Total: approximately 990-1000 USD
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a b 4 Gaming
November 18, 2010 5:31:05 PM

ScrewySqrl said:

6-cores is a bit of future proofing: games are already using 4 cores, and 8-cores-on-the-desktop is coming by 2012. By 2012 a 6 or 8 core game as a bleeding edge game will be likely, and this computer should want to last until then.


That review of PhysX was an interesting read, but is a) only for PhysX, which provides a marginal benefit in some games, and b) isn't used in many games. That article also mentioned "Quite often, games use a combined CPU + GPU approach, with the highly parallelizable calculations such as particle effects, performed by the GPU and the more static, non-parallelizable calculations, such as ragdolls, performed by the CPU. This is the case in Sacred 2, for example. In theory, the ratio of highly parallelizable calculations should in many cases be too low to really take noticeable advantage of the immense GPU speed."

I'm not sure I agree that 6 or 8 cores is likely for bleeding edge games in 2012.

1) Gaming companies write games for, at best, current generation hardware. More frequently, they write games for the last generation, as most consumers get a new computer every 3+ years. In order to sell games, companies need to have their games actually able to play on a majority of gaming systems that are in existence. In 2012, at best, about 33% of the gaming base is going to have 6+ cores. That's still too soon from a business perspective to require 6+ cores for your game.

2) Traditionally with games, programming for additional parallelization has been difficult. Since a large portion of any game depends on input from the user, there is a limit on how much can be parallelized, even in RTS games that make more use of AI than many other games.

Admittedly, my analysis might be flawed on point 2, but I think that most game companies would be shooting themselves in the foot (especially in the down economy) if they try to push the current available hardware before most gamers are ready. How often does a major game come out that requires people to upgrade their CPU & mobo? And if/when one does come out, how often do people go through with it vs. saying "screw it" and just not buy the game?
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November 18, 2010 5:50:24 PM

That is what I was thinking. Either way, if four core is a problem two years from now, it wouldn't be that big of a deal to just upgrade.

But I've noticed games the past 7 years or so have really slowed down technology wise on PC. It seemed like back in the day you had to upgrade every year. These days, games are optimized on hardware 2 years old. I think it has a lot to do with the console market taking over and the down economy.

I mean, I'm a big fan of the total war franchise. Those games aren't exactly technical powerhouses. Same with Blizzard games...I love all Blizzard games. Most games that are multiplatform are just console ports...with very limited technical advantages over the console on PC. You have a game that comes along every now and then that needs insane hardware like Crysis/Metro. But they've become much much rarer these days. I'm more interested in pure GPU power than a six core CPU right now...I probably should have stated that in my original post.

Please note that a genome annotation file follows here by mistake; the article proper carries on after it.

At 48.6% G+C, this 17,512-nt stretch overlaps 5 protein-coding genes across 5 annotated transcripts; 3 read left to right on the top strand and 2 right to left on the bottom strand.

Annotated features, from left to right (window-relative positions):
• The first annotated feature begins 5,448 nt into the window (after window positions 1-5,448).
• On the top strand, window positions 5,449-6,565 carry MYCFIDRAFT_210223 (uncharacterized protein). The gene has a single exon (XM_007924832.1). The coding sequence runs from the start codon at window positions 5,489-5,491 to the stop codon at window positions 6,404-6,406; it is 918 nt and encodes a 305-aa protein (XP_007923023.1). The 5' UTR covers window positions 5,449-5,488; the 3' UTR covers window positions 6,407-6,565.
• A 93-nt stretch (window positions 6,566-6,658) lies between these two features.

I've thought about SLI/Crossfire but I'd like to see what the 6900 series offers from ATI. Just some games I'm probably going to play when I get my new PC:

Starcraft 2
Diablo 3(whenever it comes out)
Pretty much all Bioware games including their Star Wars MMO
Total War franchise(looking forward to Shogun 2)
Witcher 2
A lot of console ports like Call of Duty Black Ops, Dead Rising 2, Assassin's Creed Brotherhood etc.
Crysis

I've seen some other games that interest me like Gothic 4(I've never played a Gothic game) and Dungeon Siege 3. Nothing I listed looks like a technical powerhouse except Crysis maxed out. But it still wouldn't hurt for me to get the most bang out of my buck. Playing games with 8x AA/16xAF and max settings is just a bonus that comes with PC gaming.

I think I'm going to wait until the 6900 series comes out and then revisit this thread. Thanks for the help guys.
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November 18, 2010 8:14:54 PM

Quote:
# COOLER MASTER HAF 922 RC-922M-KKN1-GP Black Steel + Plastic and Mesh Bezel ATX Mid Tower Computer Case
# ASUS M4A87TD EVO AM3 AMD 870 SATA 6Gb/s USB 3.0 ATX AMD Motherboard
# GIGABYTE GV-N460OC-1GI GeForce GTX 460 (Fermi) 1GB 256-bit GDDR5 PCI Express 2.0 x16 HDCP Ready SLI Support Video Card
# CORSAIR CMPSU-650TX 650W ATX12V / EPS12V SLI Ready CrossFire Ready 80 PLUS Certified Active PFC Compatible with Core i7 ...
# AMD Phenom II X4 965 Black Edition Deneb 3.4GHz Socket AM3 125W Quad-Core Processor HDZ965FBGMBOX
# G.SKILL Ripjaws Series 4GB (2 x 2GB) 240-Pin DDR3 SDRAM DDR3 1600 (PC3 12800) Desktop Memory Model F3-12800CL7D-4GBRM
# Western Digital Caviar Black WD5001AALS 500GB 7200 RPM SATA 3.0Gb/s 3.5" Internal Hard Drive -Bare Drive
# SAMSUNG CD/DVD Burner Black SATA Model SH-S223C
$732.00
http://www.newegg.com/Product/ComboDealDetails.aspx?Ite...


That is actually a great deal...I almost jumped on that and was going to get another GTX 460 and SLI it. But it doesn't look like that mobo supports it...damn!
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a b 4 Gaming
November 18, 2010 8:31:35 PM

Yeah, the 870 chipset isn't for CF or SLI. Theoretically you could get a different mobo and sell that one on ebay or whatever, but at that point the effort required may not be worth it.

Excellent combo for entry-level gaming, though.